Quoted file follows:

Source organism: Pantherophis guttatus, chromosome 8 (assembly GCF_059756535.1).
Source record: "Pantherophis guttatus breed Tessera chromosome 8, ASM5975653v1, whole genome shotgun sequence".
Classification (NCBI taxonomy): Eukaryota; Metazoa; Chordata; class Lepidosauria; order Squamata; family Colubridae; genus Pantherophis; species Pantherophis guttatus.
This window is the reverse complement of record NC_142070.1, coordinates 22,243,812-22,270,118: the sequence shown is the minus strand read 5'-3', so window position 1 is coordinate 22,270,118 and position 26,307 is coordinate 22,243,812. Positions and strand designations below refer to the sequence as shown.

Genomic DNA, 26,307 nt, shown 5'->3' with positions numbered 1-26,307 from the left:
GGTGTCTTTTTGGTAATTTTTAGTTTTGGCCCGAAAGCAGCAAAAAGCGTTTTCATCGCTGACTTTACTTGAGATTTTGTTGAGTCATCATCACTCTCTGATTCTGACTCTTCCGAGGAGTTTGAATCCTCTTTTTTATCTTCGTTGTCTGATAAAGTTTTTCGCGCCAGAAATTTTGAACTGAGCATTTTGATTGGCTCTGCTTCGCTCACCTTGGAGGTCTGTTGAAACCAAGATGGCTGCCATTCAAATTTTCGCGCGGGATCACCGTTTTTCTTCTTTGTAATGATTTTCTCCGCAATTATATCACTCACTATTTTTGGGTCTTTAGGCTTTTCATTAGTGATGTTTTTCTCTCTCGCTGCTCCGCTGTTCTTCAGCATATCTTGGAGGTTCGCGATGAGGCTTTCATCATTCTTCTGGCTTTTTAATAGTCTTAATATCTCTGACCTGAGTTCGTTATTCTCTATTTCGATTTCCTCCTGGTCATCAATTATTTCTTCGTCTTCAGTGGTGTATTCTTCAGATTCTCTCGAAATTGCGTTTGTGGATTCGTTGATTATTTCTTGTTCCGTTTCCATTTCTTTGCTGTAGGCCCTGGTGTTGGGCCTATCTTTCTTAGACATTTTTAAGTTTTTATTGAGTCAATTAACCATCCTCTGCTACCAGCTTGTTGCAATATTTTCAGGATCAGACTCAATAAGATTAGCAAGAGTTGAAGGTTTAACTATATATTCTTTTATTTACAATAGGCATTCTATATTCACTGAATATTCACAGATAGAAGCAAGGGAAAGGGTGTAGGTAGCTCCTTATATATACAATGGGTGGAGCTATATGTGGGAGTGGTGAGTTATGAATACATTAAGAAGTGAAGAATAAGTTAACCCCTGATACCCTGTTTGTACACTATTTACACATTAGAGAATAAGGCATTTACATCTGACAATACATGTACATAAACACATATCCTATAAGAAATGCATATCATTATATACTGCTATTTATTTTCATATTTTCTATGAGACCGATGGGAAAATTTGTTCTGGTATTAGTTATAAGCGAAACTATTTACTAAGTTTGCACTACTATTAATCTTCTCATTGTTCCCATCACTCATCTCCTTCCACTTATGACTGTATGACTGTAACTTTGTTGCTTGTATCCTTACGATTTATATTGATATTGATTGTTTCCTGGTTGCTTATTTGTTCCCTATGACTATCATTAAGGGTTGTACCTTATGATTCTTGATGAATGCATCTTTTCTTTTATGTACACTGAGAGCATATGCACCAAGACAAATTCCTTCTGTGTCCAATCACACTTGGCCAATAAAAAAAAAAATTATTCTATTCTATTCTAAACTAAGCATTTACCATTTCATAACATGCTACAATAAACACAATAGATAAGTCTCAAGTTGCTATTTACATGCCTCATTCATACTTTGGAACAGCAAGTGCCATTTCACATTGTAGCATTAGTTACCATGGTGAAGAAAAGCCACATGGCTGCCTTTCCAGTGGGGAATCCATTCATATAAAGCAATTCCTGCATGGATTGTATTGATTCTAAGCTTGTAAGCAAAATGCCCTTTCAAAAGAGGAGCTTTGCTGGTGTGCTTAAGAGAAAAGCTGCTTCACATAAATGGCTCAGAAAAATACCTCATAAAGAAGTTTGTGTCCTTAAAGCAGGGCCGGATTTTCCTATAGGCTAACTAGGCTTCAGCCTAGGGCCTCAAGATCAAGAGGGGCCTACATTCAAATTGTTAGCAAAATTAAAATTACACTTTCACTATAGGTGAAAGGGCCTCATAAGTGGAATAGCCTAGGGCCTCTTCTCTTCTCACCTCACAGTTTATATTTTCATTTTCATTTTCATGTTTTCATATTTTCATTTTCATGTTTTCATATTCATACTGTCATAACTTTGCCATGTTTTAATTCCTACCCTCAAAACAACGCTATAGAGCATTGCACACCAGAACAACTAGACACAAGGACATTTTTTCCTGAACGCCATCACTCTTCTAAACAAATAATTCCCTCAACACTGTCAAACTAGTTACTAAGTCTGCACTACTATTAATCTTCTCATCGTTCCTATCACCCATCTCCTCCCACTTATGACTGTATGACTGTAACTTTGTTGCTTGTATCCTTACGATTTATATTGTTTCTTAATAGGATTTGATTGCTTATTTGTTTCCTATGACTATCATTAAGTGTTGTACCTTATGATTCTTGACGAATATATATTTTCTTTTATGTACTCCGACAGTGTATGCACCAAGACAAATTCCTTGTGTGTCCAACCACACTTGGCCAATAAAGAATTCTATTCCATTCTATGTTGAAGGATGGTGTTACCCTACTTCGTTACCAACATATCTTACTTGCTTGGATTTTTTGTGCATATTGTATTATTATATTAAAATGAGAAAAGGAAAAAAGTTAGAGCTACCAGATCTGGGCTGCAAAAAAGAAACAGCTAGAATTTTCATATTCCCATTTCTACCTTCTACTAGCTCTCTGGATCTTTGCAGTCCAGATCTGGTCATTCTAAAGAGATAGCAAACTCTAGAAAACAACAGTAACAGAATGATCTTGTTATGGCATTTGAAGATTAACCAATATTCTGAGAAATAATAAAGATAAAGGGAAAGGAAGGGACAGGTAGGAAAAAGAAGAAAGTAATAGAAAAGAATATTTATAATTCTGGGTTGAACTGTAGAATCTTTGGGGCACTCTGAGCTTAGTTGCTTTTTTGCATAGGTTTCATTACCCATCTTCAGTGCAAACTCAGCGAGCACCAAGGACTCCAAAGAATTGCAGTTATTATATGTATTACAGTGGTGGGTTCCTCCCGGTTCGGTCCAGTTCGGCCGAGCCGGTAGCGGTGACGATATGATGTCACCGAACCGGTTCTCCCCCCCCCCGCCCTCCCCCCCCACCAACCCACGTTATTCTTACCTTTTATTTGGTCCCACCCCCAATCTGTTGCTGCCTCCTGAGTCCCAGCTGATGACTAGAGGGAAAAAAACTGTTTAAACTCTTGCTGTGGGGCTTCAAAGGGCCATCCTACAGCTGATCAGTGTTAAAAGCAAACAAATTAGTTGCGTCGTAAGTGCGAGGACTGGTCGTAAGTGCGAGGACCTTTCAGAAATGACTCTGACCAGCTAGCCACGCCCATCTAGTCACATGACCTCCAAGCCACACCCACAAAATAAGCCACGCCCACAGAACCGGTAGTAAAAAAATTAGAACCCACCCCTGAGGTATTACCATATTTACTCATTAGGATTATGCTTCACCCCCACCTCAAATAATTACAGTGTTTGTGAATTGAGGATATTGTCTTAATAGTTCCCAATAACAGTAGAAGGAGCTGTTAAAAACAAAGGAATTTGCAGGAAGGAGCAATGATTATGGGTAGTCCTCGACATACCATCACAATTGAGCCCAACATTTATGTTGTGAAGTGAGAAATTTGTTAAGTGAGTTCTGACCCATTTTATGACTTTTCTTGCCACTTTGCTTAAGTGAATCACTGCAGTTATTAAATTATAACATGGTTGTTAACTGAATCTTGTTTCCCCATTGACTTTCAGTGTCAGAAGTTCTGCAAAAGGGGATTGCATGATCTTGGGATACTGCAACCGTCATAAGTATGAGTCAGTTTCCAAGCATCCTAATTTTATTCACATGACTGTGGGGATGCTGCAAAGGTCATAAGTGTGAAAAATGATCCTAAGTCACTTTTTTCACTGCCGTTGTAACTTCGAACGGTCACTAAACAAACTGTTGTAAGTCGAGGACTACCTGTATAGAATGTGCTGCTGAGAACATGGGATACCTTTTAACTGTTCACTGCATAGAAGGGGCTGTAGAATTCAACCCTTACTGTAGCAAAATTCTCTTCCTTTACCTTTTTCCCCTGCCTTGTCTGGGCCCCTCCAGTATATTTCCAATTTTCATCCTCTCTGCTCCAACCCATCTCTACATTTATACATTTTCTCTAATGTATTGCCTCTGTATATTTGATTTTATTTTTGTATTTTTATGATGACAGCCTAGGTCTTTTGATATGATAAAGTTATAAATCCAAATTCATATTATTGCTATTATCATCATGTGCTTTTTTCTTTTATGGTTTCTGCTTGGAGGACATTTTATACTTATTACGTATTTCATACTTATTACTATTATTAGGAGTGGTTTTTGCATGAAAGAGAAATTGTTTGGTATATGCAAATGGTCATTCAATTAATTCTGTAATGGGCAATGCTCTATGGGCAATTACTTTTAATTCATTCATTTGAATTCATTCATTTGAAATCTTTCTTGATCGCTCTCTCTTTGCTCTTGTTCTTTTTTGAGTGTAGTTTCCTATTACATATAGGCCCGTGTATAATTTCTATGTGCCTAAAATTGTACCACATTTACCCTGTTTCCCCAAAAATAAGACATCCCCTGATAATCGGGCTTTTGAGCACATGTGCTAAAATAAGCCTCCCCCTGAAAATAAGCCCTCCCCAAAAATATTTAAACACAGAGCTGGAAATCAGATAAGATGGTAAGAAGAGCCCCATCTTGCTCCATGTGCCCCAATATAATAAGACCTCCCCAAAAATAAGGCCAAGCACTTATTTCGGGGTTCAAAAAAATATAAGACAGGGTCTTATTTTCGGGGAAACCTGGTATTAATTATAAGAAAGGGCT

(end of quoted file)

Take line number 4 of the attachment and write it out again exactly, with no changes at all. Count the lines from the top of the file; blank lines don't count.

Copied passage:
This window is the reverse complement of record NC_142070.1, coordinates 22,243,812-22,270,118: the sequence shown is the minus strand read 5'-3', so window position 1 is coordinate 22,270,118 and position 26,307 is coordinate 22,243,812. Positions and strand designations below refer to the sequence as shown.